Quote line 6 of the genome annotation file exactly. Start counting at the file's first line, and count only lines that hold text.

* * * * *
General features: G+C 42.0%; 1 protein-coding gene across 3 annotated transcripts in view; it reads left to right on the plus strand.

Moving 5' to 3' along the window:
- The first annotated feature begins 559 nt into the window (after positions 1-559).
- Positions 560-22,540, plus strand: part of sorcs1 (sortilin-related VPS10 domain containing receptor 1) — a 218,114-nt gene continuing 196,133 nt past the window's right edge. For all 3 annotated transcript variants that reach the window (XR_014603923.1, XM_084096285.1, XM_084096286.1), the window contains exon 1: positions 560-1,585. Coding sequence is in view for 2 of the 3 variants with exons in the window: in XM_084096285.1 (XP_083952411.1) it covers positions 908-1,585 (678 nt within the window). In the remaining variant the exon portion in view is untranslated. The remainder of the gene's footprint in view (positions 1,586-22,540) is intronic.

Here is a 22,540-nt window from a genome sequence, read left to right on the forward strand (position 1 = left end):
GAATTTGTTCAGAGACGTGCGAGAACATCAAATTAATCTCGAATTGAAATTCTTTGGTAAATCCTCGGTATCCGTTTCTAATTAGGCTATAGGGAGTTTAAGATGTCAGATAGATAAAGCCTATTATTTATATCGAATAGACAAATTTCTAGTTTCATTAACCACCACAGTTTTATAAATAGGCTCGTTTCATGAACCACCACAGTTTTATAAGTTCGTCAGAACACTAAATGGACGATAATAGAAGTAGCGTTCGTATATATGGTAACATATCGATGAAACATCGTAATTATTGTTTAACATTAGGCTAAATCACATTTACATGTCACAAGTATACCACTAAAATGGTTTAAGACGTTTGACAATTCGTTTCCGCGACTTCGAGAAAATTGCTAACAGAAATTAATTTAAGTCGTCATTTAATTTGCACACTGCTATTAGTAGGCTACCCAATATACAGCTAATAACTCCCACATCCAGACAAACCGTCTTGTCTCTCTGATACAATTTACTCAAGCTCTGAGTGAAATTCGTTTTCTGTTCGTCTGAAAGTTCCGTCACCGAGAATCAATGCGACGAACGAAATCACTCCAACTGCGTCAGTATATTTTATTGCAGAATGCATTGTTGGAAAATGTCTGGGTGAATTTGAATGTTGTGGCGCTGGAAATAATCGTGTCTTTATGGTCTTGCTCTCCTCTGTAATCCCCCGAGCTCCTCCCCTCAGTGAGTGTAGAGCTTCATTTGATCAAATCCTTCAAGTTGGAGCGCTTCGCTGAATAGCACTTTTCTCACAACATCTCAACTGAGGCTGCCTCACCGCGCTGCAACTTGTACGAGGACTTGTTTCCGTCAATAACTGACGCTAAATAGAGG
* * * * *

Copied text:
GAATTTGTTCAGAGACGTGCGAGAACATCAAATTAATCTCGAATTGAAATTCTTTGGTAAATCCTCGGTATCCGTTTCTAATTAGGCTATAGGGAGTTTAAGATGTCAGATAGATAAAGCCTATTATTTATATCGAATAGACAAATTTCTAGTTTCATTAACCACCACAGTTTTATAAATAGGCTCGTTTCATGAACCACCACAGTTTTATAAGTTCGTCAGAACACTAAATGGACGATAATAGAAGTAGCGTTCGTATATATGGTAACATATCGATGAAACATCGTAATTATTGTTTAACATTAGGCTAAATCACATTTACATGTCACAAGTATACCACTAAAATGGTTTAAGACGTTTGACAATTCGTTTCCGCGACTTCGAGAAAATTGCTAACAGAAATTAATTTAAGTCGTCATTTAATTTGCACACTGCTATTAGTAGGCTACCCAATATACAGCTAATAACTCCCACATCCAGACAAACCGTCTTGTCTCTCTGATACAATTTACTCAAGCTCTGAGTGAAATTCGTTTTCTGTTCGTCTGAAAGTTCCGTCACCGAGAATCAATGCGACGAACGAAATCACTCCAACTGCGTCAGTATATTTTATTGCAGAATGCATTGTTGGAAAATGTCTGGGTGAATTTGAATGTTGTGGCGCTGGAAATAATCGTGTCTTTATGGTCTTGCTCTCCTCTGTAATCCCCCGAGCTCCTCCCCTCAGTGAGTGTAGAGCTTCATTTGATCAAATCCTTCAAGTTGGAGCGCTTCGCTGAATAGCACTTTTCTCACAACATCTCAACTGAGGCTGCCTCACCGCGCTGCAACTTGTACGAGGACTTGTTTCCGTCAATAACTGACGCTAAATAGAGG